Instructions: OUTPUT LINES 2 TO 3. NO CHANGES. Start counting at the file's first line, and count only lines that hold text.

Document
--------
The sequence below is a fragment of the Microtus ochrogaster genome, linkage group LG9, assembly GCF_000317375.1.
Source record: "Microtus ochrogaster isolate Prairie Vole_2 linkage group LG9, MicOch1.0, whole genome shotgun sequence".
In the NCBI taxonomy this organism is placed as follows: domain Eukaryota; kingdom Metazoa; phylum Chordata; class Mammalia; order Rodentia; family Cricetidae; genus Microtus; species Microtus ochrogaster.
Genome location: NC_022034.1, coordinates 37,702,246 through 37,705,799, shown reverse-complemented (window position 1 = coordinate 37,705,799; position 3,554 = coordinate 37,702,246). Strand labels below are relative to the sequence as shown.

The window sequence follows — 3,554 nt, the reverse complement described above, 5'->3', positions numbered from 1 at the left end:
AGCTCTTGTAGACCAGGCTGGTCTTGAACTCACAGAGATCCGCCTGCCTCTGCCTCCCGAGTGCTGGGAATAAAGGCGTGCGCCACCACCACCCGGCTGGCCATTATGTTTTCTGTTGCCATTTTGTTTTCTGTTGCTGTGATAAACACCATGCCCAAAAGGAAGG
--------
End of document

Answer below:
Source record: "Microtus ochrogaster isolate Prairie Vole_2 linkage group LG9, MicOch1.0, whole genome shotgun sequence".
In the NCBI taxonomy this organism is placed as follows: domain Eukaryota; kingdom Metazoa; phylum Chordata; class Mammalia; order Rodentia; family Cricetidae; genus Microtus; species Microtus ochrogaster.